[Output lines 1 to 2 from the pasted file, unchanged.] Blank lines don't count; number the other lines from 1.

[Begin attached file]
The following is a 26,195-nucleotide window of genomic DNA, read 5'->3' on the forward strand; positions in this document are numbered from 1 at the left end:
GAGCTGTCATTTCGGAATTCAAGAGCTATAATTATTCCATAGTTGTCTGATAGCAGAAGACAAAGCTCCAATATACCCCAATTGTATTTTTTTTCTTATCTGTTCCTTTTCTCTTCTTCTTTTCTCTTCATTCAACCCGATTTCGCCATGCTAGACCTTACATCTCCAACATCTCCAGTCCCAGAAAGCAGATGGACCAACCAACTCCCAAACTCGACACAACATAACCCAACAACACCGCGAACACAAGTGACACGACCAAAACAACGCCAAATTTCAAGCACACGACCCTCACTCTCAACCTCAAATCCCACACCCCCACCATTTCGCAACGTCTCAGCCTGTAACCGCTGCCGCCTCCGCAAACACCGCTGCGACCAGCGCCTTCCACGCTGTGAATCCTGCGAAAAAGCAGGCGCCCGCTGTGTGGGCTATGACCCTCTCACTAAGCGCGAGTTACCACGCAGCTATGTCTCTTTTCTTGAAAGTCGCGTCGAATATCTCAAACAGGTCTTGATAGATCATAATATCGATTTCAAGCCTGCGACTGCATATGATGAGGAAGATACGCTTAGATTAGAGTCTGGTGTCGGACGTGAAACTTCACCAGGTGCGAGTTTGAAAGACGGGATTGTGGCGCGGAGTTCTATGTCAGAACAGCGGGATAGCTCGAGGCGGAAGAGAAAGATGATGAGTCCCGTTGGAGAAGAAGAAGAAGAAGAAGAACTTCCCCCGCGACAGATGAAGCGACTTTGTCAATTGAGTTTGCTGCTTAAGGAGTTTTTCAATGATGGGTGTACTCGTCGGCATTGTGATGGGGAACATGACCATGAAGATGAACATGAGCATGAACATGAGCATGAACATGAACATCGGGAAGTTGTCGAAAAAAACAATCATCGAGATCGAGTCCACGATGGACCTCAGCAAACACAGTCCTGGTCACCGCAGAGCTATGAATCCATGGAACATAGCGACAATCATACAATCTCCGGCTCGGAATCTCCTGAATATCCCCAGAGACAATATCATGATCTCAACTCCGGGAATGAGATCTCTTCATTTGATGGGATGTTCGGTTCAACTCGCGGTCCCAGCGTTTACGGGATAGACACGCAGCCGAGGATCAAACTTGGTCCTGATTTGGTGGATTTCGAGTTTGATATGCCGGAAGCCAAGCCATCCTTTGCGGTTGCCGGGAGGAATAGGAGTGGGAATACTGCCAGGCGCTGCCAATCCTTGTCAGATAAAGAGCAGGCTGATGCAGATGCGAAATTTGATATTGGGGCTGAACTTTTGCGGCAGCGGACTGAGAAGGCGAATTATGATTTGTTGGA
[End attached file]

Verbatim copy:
The following is a 26,195-nucleotide window of genomic DNA, read 5'->3' on the forward strand; positions in this document are numbered from 1 at the left end:
GAGCTGTCATTTCGGAATTCAAGAGCTATAATTATTCCATAGTTGTCTGATAGCAGAAGACAAAGCTCCAATATACCCCAATTGTATTTTTTTTCTTATCTGTTCCTTTTCTCTTCTTCTTTTCTCTTCATTCAACCCGATTTCGCCATGCTAGACCTTACATCTCCAACATCTCCAGTCCCAGAAAGCAGATGGACCAACCAACTCCCAAACTCGACACAACATAACCCAACAACACCGCGAACACAAGTGACACGACCAAAACAACGCCAAATTTCAAGCACACGACCCTCACTCTCAACCTCAAATCCCACACCCCCACCATTTCGCAACGTCTCAGCCTGTAACCGCTGCCGCCTCCGCAAACACCGCTGCGACCAGCGCCTTCCACGCTGTGAATCCTGCGAAAAAGCAGGCGCCCGCTGTGTGGGCTATGACCCTCTCACTAAGCGCGAGTTACCACGCAGCTATGTCTCTTTTCTTGAAAGTCGCGTCGAATATCTCAAACAGGTCTTGATAGATCATAATATCGATTTCAAGCCTGCGACTGCATATGATGAGGAAGATACGCTTAGATTAGAGTCTGGTGTCGGACGTGAAACTTCACCAGGTGCGAGTTTGAAAGACGGGATTGTGGCGCGGAGTTCTATGTCAGAACAGCGGGATAGCTCGAGGCGGAAGAGAAAGATGATGAGTCCCGTTGGAGAAGAAGAAGAAGAAGAAGAACTTCCCCCGCGACAGATGAAGCGACTTTGTCAATTGAGTTTGCTGCTTAAGGAGTTTTTCAATGATGGGTGTACTCGTCGGCATTGTGATGGGGAACATGACCATGAAGATGAACATGAGCATGAACATGAGCATGAACATGAACATCGGGAAGTTGTCGAAAAAAACAATCATCGAGATCGAGTCCACGATGGACCTCAGCAAACACAGTCCTGGTCACCGCAGAGCTATGAATCCATGGAACATAGCGACAATCATACAATCTCCGGCTCGGAATCTCCTGAATATCCCCAGAGACAATATCATGATCTCAACTCCGGGAATGAGATCTCTTCATTTGATGGGATGTTCGGTTCAACTCGCGGTCCCAGCGTTTACGGGATAGACACGCAGCCGAGGATCAAACTTGGTCCTGATTTGGTGGATTTCGAGTTTGATATGCCGGAAGCCAAGCCATCCTTTGCGGTTGCCGGGAGGAATAGGAGTGGGAATACTGCCAGGCGCTGCCAATCCTTGTCAGATAAAGAGCAGGCTGATGCAGATGCGAAATTTGATATTGGGGCTGAACTTTTGCGGCAGCGGACTGAGAAGGCGAATTATGATTTGTTGGA